Leaders Shining at Pebble


It should be noted that Phil Mickelson has won the AT&T; Pebble Beach National Pro-Am before. Sure, it took him six months and 20 days to do it, but what’s the difference?

That was in 1998, when the typical tournament monsoon washed out the deciding round, which was postponed until August, when Mickelson came back and won a weather-shortened, 54-hole event.

“That was weird,” he said.

Maybe, but what’s really weird is the sunburn-inducing weather up here in the Del Monte Forest, where the umbrellas usually outnumber the trees. And it’s not really so unusual to have Mickelson leading a tournament, because he won four times last year, but now? After missing the cut last week at Phoenix? And finishing 28th in a field of 33 at Kapalua?


Mickelson said he suffered a back injury before the Hawaii event and that meant he couldn’t practice before Phoenix. Besides, he didn’t feel like working too hard in Hawaii.

“Wanting to lay out on the beach,” Mickelson said.

It will be sunbathing weather again today at Pebble Beach, where Mickelson begins the final round tied for the lead with Olin Browne and the end is in sight for a very unusual four-day, 72-hole, non-delayed, straightforward, downright warm AT&T; tournament.

Four times in the last five years, rain wrecked either part or all of the tournament, washing out the 1996 event completely.

But as for inducing sunny dispositions, there’s nothing like the 66 Mickelson shot Saturday at Pebble Beach to get the job done. Browne played the five par-five holes at Poppy Hills in four under and went for a 65 to catch Mickelson at 14-under-par 202.

Vijay Singh stayed close with a 70 at Poppy Hills and is two shots off the lead at 12-under 204. Mike Weir and Craig Barlow are three shots behind, Scott McCarron is next at 10-under 206, followed by Brad Faxon at 207.

Browne seemed more impressed by the weather than shooting seven under par.

“I never really liked playing here,” he said. “The weather is so atrocious every year. It’s such a joy to be here in these kind of conditions. I’m loving every second.”


Not loving every second is Tiger Woods. Woods bogeyed the first two holes, but still came back for a 69 at Pebble Beach. Even so, he is six shots behind Mickelson and Browne, and that’s a lot of ground to cover.

Last year, Woods made up seven shots in the last seven holes to catch and pass Matt Gogel. Woods isn’t sure he can do it again.

“There’s a lot of good players up there,” he said. “If I can shoot a good round tomorrow, anything can happen.”

Woods was troubled by the bumpy greens all day and could manage nothing more than a par at the par-five 18th when he lipped out a four-footer for birdie.

Gogel wasn’t nearly as lucky. One day after setting the Poppy Hills course record with a 62, Gogel had an 81 at Spyglass, but he managed to make the cut.

That was a long way to fall, but as far as dramatic collapses, nobody does them quite like John Daly.


Remember the 18 he took on the sixth hole at Bay Hill in 1998? Or the 11 at No. 8 at Pinehurst in the 1999 U.S. Open? And who can forget the 14 he had at No. 18 last year at the U.S. Open at Pebble Beach?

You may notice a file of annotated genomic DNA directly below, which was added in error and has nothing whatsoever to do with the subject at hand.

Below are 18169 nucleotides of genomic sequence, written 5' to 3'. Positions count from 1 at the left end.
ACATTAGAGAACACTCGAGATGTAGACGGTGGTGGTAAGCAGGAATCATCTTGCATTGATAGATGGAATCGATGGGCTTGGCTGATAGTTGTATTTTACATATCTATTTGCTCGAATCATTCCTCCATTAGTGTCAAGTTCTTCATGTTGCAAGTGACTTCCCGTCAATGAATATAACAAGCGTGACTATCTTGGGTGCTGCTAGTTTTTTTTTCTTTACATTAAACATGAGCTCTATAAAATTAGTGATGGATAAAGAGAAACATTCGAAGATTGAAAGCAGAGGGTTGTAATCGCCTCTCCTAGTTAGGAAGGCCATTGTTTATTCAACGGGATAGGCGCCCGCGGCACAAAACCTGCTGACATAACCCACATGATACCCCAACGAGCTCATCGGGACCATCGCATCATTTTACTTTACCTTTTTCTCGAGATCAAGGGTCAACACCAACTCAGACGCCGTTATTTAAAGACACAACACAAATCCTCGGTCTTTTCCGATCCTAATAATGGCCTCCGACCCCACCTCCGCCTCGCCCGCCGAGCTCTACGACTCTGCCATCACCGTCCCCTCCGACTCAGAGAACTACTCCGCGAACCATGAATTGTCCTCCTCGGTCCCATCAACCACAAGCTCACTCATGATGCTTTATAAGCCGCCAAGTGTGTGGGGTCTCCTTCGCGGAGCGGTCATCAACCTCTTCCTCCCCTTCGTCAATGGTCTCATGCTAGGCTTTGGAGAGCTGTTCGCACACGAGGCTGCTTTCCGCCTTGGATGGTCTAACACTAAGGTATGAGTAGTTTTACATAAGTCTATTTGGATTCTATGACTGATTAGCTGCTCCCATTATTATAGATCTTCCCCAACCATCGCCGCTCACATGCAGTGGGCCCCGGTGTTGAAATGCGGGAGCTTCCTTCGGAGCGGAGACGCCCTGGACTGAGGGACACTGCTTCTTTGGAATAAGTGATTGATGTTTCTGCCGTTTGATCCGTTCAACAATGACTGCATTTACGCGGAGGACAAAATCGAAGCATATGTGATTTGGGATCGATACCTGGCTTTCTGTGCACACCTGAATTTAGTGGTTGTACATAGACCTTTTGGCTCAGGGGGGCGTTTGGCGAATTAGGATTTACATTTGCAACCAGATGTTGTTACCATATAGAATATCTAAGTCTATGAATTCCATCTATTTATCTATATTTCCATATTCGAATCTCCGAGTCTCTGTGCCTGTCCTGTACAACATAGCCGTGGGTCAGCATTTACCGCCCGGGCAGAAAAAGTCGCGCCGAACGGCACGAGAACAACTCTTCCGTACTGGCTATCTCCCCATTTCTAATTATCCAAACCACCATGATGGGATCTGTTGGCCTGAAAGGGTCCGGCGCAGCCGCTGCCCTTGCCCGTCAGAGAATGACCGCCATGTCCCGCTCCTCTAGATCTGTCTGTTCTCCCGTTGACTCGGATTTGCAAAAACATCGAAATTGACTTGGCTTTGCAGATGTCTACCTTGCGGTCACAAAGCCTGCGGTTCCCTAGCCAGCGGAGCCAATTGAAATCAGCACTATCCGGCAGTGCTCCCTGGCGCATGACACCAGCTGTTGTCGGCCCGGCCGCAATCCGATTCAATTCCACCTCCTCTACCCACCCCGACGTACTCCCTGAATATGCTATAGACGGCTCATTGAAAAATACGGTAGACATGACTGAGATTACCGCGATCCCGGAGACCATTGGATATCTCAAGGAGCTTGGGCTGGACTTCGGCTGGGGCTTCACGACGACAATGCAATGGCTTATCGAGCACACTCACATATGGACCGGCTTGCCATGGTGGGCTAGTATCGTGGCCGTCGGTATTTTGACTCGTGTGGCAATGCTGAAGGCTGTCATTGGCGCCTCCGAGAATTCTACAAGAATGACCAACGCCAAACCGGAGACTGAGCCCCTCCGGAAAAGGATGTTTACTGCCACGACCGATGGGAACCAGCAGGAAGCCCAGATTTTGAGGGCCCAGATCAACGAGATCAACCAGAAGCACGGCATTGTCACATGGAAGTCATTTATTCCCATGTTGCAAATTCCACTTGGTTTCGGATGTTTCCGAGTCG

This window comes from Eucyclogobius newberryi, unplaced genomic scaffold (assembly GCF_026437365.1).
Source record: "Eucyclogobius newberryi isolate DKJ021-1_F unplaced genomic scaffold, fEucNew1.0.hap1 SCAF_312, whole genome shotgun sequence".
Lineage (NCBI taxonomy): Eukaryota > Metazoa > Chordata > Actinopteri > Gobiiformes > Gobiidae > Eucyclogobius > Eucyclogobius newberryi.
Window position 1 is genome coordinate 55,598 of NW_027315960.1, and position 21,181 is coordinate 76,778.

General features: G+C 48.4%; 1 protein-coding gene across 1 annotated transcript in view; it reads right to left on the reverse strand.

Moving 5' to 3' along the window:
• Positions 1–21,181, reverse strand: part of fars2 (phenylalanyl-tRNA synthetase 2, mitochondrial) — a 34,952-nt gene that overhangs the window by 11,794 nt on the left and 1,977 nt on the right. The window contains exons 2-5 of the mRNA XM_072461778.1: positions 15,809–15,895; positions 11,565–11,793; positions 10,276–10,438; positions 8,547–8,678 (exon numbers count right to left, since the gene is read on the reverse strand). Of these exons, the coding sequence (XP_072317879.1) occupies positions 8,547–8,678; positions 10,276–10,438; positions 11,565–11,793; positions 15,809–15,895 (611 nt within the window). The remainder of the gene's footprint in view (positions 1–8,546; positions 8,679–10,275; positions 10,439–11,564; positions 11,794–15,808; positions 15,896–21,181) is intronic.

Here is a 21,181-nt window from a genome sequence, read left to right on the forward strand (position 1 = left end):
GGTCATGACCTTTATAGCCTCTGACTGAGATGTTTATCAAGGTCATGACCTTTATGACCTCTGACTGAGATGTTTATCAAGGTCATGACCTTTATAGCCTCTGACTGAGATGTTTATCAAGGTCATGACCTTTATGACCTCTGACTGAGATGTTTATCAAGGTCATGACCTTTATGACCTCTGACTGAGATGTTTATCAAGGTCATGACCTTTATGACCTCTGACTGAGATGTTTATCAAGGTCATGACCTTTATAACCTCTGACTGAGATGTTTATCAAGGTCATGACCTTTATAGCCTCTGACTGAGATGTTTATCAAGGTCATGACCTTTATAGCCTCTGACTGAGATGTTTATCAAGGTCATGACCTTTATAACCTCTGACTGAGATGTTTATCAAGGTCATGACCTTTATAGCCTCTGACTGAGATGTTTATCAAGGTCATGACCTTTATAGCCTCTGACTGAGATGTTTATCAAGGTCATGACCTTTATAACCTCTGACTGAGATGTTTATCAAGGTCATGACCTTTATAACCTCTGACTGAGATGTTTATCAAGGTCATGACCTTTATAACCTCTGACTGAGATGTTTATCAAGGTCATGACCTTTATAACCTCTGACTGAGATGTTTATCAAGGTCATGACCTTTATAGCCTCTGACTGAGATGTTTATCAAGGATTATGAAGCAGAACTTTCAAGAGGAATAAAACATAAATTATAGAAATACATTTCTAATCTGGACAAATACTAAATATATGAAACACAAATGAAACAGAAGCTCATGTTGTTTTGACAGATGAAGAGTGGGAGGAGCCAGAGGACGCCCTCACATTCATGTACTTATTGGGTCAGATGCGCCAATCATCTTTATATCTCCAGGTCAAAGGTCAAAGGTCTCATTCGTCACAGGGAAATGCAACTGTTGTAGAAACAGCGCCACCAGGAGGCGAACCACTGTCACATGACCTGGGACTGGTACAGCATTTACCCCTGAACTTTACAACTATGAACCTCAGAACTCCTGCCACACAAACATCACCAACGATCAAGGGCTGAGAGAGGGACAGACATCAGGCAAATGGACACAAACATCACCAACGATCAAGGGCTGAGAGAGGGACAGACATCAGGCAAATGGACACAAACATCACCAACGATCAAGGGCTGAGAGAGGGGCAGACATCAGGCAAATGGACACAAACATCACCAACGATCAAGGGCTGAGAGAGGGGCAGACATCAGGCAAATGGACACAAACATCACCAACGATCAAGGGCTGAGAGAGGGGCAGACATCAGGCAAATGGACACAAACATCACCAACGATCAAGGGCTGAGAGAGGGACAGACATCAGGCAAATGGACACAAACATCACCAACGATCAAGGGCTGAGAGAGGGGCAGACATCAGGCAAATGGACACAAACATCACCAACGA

Daly began the day at Poppy Hills at six under par, but made a quadruple bogey at No. 10, which was his first hole, then a double bogey at No. 11 and a triple bogey at No. 12.

Daly, who covered his first nine holes in 10-over 46, hit his drive out of bounds on the first hole, so he reloaded and his second drive stopped close to an out-of-bounds stake. Daly yanked it out, a two-shot penalty. He wound up two-putting for a nine.

On the next hole, Daly missed the green, then chipped into a bunker. He took two shots to get out, but one-putted for a five. He drove into the trees on his 12th hole and three-putted for an eight.

Daly birdied four of the last six holes, signed for a 79 and missed the cut. He wasn’t alone on the sideline. David Duval shot a 71 at Pebble Beach and missed the cut for the second consecutive week. The last time Duval missed two cuts in a row was the 1998 PGA and Sprint.

Mickelson had a career year in 2000 but might have been lost in Woods’ backwash. Mickelson won four times, finished second three times and made $4.76 million, but Woods won nine tournaments and nearly $10 million.


But today Mickelson is in position to beat Woods to the winner’s circle for the first time this year. To help him get there, Mickelson said his swing is right where it should be.

“I feel like I should be in contention more often because my misses are not nearly as bad as they used to be, my ball striking is much better than it’s ever been and my putting is much more consistent,” Mickelson said.

In a nine-hole stretch from No. 3 through No. 11, Mickelson made five birdies--two on long putts, from 20 feet at No. 7 and from 35 feet at No. 9.

Mickelson also made a birdie at the par-four 11th when he hit an eight-iron and the ball stopped five feet from the hole. He missed a two-footer for birdie at No. 14, but came right back with a birdie at the par-four 15th when he hit a nine-iron from 125 yards to seven feet.

Mickelson hit a nine-iron over the green at No. 16 and made a bogey, but he reached the green in two at No. 18 and two-putted for a birdie.

“If I would be able to break through and win this week or next week or both, it would be a very positive reinforcement,” Mickelson said.


Browne is a two-time winner who depends on his putting to carry him. So does everyone else, he said.

“If you hit a great shot and time and time again you don’t capitalize [on the greens], the frustration builds to the point where you are ready to pop,” Browne said. “You feel like you are beating your head against a wall.”